Dog Owners, Beware: This Common Sweetener Could Kill Fido

What's Hot

5 Reasons to Shop for a Home in DecemberFamily

Shoppers Boycott Businesses Selling Trump-Branded ProductsBusiness

Giving Thanks: Why Foreigners Find America AmazingAround The House

Why Washing Your Turkey Can Make You IllFamily

50 Best Gifts Under $25 for Everyone on Your ListFamily

Pay $2 and Get Unlimited Wendy’s Frosty Treats in 2017Family

What the Richest 1 Percent Earns in Every StateFamily

10 Ways to Retire Earlier Than Friends on the Same SalaryGrow

The 10 Best Ways to Blow Your MoneyCredit & Debt

7 Foods That Can Lengthen Your LifeFamily

The 50 Hottest Toys of the Past 50 YearsFamily

New Email Phishing Scam Targets Amazon ShoppersMore

7 Government Freebies You Can Get TodayFamily

A sugar substitute used in some chewing gums and vitamins, and increasingly in other food products, is being blamed for a surge in dog poisonings.

Dogs and chocolate don’t mix. In fact, it can be a fatal combination. Although most dog owners are probably aware that chocolate is harmful to their furry friends, what many don’t know is that a sugar substitute is 100 times as toxic to dogs as milk chocolate and it is used in a growing number of food products.

Xylitol, a sugar substitute used in chewing gum, mints, sugar-free candies, gummy vitamins, toothpaste, specialty peanut butter and melatonin sleep aids, is behind an increase in accidental dog poisonings, some of them fatal, The Wall Street Journal reports.

“We’ve seen a dramatic increase” in xylitol calls, said Dr. Ahna Brutlag, senior veterinary toxicologist at the Pet Poison Helpline, in an interview with the Journal. So far this year, Brutlag’s center has received 2,800 calls about known or suspected xylitol ingestion, a marked increase from the 300 xylitol-related calls the center received in 2009.

The Animal Poison Control Center of the American Society for the Prevention of Cruelty to Animals received more than 3,700 xylitol calls in 2014, 11 that involved canine fatalities, according to CBS. In 2004, the center received 82 such calls.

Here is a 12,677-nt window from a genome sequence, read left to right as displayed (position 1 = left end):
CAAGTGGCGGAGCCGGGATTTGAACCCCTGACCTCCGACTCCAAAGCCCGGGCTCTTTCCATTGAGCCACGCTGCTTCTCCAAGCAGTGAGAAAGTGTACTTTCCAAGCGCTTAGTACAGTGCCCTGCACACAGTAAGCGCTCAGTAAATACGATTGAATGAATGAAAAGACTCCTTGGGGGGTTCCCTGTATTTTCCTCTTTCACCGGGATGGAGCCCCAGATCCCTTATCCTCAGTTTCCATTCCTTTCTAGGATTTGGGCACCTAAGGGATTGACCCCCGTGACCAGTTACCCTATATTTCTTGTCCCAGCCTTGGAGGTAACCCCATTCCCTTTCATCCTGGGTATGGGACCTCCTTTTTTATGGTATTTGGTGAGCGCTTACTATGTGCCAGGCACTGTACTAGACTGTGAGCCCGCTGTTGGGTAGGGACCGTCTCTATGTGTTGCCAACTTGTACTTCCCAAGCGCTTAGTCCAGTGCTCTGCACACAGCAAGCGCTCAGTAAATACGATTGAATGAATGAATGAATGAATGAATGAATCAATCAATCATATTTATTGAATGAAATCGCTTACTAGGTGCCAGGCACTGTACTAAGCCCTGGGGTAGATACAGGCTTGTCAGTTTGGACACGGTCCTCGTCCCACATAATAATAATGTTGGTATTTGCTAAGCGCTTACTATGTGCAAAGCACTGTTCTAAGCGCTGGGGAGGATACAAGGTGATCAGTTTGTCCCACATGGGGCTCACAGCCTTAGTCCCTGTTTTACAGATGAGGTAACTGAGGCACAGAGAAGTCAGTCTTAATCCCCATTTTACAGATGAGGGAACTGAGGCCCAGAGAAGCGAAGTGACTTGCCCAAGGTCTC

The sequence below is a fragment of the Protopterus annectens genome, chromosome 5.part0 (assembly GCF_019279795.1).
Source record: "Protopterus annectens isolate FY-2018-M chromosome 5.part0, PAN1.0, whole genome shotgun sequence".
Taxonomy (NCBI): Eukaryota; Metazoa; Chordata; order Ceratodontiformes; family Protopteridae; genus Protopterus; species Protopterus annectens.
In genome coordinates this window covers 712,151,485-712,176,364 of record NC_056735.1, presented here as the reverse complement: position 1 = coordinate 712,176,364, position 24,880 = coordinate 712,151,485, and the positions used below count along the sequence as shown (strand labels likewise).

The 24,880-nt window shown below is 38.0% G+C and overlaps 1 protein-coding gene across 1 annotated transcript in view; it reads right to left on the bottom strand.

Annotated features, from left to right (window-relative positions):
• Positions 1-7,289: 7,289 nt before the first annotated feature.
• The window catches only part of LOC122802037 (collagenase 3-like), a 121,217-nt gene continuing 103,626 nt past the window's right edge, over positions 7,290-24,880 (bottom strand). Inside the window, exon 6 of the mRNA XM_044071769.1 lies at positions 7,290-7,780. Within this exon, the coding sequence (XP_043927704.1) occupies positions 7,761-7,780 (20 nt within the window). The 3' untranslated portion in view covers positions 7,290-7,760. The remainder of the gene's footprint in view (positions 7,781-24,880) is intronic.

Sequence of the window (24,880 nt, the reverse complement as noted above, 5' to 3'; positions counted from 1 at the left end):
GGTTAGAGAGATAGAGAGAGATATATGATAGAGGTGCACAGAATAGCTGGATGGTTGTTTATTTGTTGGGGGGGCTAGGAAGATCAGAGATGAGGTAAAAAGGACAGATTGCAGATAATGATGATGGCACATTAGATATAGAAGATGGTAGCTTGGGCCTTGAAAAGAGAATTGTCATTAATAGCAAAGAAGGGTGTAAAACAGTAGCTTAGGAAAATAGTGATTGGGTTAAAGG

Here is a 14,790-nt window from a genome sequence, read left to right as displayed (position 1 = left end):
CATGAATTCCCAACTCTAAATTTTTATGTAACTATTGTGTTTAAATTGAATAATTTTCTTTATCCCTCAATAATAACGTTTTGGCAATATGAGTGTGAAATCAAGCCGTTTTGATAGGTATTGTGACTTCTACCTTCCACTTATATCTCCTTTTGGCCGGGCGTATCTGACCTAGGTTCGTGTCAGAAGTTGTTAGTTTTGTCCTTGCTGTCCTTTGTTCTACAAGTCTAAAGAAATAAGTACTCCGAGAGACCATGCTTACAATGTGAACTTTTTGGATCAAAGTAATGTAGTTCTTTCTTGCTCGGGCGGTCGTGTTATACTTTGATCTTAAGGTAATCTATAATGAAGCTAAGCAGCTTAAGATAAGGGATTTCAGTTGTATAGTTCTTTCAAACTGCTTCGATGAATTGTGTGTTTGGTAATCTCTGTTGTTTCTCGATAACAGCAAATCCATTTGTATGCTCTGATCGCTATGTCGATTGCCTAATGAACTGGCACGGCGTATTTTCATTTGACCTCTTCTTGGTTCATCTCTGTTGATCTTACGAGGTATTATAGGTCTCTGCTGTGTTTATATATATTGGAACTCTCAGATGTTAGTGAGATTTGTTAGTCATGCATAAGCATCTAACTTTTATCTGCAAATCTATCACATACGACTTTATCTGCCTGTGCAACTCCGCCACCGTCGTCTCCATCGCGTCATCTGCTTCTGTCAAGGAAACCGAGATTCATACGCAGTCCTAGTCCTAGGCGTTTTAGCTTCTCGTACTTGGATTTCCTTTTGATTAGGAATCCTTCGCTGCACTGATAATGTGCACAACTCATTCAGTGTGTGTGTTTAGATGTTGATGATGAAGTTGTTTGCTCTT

Brutlag said the sugar substitute is one of the most dangerous food-related poisons her center deals with.

“There are still a lot of dog owners who have never heard of xylitol, nor do they understand that something this benign, an ordinary sweetener, could be toxic to pets,” Brutlag said.

Although xylitol is safe for human consumption, ingesting it can cause a sudden release of insulin in dogs, resulting in low blood sugar, seizures, liver failure, brain damage and even death, CBS said.

While some animal welfare groups and pet owners are calling for warning labels on products that contain xylitol – like this online petition from a pet-safety group in Oregon – other people argue that educating dog owners about xylitol’s threat to their canine companions is a more efficient and effective way to address the issue.

Many food manufacturers argue that their products are meant for human, not canine, consumption and that they’re properly labeled with xylitol as an ingredient.

I’m sure any dog owner will tell you that their pooch doesn’t care whom the yummy-smelling food is meant for, nor what the product label says: If they can get to the food, they’re going to eat it. For this reason, I’m in favor of education over relabeling products.

Did you know that xylitol can be deadly to dogs? Share your comments below or on our Facebook page.

Stacy Johnson

It's not the usual blah, blah, blah

I know... every site you visit wants you to subscribe to their newsletter. But our news and advice is actually worth reading! For 25 years, I've been making people richer without making their eyes glaze over. You'll be glad you did. I guarantee it!


Read Next: The 7 Worst Things to Buy at a Dollar Store

Check Out Our Hottest Deals!

We're always adding new deals and coupons that'll save you big bucks. See the deals to the right and hundreds more in our Deals section.

Click here to explore 1,767 more deals!